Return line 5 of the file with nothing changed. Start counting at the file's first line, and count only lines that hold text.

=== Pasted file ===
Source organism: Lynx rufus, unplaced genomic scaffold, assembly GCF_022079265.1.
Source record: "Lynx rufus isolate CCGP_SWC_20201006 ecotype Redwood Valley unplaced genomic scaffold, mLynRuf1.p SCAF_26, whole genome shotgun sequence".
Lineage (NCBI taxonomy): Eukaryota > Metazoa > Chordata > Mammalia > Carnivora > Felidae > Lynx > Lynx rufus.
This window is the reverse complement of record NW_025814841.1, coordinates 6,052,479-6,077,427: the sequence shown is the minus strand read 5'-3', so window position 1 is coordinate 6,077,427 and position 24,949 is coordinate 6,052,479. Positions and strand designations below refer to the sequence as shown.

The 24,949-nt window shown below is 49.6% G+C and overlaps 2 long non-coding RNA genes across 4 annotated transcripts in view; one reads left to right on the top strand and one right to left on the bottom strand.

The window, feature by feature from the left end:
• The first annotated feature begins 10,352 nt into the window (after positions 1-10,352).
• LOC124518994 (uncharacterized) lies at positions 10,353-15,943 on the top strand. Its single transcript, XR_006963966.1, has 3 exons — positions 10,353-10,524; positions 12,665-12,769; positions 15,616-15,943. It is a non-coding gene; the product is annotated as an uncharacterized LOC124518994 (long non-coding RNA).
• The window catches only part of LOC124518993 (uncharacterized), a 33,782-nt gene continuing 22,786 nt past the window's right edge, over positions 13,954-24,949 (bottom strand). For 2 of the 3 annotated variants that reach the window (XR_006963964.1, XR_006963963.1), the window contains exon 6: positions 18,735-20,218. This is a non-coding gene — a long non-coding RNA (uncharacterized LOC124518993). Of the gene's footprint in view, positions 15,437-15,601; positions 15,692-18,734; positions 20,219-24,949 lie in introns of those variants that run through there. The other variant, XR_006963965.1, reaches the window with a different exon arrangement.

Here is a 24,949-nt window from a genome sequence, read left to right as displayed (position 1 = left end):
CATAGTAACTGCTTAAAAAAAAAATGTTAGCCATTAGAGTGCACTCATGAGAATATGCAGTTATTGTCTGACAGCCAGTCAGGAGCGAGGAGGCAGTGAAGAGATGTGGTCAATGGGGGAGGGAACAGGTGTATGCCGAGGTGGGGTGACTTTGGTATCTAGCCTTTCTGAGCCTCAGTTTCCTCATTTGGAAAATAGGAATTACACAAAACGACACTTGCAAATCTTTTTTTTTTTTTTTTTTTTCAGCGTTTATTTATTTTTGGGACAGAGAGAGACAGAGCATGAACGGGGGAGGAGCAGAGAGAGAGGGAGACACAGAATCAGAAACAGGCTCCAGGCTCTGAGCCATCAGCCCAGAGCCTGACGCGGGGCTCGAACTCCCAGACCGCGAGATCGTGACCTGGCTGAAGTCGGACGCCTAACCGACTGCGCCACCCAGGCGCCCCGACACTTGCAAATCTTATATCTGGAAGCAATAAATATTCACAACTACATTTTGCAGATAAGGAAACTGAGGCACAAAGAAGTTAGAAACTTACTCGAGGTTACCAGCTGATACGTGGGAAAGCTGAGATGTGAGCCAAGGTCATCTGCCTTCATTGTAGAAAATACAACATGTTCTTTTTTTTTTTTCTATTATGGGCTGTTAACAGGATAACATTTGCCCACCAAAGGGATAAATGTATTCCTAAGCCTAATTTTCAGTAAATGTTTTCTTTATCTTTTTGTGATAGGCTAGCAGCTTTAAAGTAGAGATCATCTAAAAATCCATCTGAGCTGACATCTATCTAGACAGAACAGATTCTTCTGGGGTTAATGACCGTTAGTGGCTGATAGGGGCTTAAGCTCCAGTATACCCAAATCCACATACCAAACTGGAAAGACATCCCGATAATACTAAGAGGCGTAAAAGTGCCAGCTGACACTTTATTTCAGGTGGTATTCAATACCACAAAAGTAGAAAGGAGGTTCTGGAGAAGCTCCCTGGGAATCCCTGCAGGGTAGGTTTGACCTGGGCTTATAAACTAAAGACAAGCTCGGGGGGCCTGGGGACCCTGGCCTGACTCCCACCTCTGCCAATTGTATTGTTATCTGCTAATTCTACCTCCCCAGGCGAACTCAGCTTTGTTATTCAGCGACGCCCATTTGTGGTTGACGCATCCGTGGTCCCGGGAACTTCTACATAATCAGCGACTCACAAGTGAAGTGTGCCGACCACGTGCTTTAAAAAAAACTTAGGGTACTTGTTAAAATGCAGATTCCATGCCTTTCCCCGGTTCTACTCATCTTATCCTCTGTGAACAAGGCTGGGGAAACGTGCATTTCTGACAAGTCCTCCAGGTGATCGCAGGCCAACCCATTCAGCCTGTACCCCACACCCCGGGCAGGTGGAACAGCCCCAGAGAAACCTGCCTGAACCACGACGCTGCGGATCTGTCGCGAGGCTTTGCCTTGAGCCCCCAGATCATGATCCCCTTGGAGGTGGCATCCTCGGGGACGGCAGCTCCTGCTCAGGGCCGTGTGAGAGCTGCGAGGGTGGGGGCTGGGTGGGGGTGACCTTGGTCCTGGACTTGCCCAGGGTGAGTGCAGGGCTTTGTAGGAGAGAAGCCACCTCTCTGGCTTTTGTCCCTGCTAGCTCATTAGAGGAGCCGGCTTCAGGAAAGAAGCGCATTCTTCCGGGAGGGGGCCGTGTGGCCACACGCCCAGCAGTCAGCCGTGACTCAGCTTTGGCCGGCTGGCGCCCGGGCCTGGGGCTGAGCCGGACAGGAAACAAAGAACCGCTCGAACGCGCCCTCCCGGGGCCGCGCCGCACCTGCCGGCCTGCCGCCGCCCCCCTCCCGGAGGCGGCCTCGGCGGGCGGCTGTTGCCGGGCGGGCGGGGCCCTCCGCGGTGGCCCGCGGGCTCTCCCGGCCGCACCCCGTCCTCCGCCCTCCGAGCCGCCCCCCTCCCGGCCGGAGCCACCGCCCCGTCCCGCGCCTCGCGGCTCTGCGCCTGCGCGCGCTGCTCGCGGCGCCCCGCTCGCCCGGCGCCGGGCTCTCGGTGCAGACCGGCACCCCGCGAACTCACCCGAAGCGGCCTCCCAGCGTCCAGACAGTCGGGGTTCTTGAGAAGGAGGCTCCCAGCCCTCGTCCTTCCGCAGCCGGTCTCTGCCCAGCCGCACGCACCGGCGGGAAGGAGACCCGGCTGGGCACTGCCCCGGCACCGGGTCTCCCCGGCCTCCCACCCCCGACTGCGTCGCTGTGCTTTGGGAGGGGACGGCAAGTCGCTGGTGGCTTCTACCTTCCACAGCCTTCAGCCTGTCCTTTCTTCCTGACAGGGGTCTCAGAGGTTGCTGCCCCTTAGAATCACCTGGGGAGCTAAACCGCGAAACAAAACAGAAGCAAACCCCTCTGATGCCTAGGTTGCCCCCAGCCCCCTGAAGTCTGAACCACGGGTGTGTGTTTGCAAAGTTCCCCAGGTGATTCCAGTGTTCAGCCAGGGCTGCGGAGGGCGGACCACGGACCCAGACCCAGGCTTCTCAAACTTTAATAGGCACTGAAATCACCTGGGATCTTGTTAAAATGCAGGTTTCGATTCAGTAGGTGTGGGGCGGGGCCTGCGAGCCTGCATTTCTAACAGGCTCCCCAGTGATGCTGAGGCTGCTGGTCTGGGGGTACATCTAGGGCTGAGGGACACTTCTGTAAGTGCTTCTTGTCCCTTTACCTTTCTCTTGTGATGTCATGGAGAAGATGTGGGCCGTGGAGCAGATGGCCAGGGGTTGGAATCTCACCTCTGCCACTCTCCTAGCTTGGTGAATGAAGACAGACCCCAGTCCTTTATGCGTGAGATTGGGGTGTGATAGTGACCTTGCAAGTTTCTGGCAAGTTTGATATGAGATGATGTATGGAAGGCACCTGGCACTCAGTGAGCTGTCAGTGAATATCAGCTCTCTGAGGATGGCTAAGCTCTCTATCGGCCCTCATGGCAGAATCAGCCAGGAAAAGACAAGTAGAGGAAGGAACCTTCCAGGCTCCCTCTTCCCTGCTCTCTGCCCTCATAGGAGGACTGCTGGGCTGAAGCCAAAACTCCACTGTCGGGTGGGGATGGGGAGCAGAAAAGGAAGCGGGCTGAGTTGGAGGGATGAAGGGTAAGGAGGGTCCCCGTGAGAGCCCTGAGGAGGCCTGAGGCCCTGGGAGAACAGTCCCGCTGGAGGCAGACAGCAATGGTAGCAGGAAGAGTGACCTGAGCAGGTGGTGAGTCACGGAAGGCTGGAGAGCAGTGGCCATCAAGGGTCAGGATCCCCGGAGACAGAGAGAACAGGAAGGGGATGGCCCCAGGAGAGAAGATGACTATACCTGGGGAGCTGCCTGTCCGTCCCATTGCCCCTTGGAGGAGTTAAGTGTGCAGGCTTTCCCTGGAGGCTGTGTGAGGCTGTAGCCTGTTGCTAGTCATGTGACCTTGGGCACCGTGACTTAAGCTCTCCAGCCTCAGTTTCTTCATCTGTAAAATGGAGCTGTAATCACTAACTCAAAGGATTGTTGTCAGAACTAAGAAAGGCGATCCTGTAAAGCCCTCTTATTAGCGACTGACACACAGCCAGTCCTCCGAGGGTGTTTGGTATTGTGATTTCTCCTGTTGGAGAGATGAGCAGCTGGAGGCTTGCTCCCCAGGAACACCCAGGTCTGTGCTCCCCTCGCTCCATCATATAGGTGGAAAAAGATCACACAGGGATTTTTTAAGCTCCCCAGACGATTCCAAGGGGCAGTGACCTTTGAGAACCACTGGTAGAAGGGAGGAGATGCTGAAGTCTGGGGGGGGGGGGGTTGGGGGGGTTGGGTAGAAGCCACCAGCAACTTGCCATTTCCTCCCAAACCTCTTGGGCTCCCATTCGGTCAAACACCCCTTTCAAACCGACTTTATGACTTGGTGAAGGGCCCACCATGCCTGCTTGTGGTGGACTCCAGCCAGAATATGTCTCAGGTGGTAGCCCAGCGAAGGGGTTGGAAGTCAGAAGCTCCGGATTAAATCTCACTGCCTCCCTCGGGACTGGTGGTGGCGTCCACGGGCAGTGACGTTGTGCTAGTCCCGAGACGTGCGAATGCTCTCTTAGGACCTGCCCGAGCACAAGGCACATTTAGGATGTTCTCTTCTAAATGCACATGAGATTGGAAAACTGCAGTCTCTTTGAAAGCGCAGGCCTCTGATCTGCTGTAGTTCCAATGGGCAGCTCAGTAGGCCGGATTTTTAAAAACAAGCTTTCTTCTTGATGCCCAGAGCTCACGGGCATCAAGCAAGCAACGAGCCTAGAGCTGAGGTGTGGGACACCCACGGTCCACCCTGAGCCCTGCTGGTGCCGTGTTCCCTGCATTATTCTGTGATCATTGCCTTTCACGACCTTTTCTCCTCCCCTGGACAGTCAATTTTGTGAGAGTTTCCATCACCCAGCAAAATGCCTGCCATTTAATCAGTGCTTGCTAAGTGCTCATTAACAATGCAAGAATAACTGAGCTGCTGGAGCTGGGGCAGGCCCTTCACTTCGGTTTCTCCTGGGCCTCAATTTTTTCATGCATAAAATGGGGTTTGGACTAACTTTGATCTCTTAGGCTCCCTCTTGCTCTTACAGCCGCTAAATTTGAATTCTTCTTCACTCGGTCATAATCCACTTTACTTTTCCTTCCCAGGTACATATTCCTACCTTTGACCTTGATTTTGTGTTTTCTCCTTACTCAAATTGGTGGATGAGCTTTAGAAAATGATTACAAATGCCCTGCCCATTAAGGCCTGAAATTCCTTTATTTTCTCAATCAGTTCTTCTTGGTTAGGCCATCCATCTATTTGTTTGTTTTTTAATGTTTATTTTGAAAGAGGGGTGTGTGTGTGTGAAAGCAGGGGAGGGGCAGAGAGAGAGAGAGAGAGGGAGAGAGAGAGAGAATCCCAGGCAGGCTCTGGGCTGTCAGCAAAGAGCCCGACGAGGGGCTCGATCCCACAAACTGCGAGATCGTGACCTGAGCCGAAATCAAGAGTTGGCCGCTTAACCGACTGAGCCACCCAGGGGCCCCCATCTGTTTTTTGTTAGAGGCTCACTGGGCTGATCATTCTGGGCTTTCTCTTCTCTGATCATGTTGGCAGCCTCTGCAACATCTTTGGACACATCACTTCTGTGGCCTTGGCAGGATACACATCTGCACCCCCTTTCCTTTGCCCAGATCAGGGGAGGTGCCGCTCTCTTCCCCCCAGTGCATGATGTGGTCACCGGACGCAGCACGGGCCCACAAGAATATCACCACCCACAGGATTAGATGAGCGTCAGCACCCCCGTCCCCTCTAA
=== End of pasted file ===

The 24,949-nt window shown below is 49.6% G+C and overlaps 2 long non-coding RNA genes across 4 annotated transcripts in view; one reads left to right on the top strand and one right to left on the bottom strand.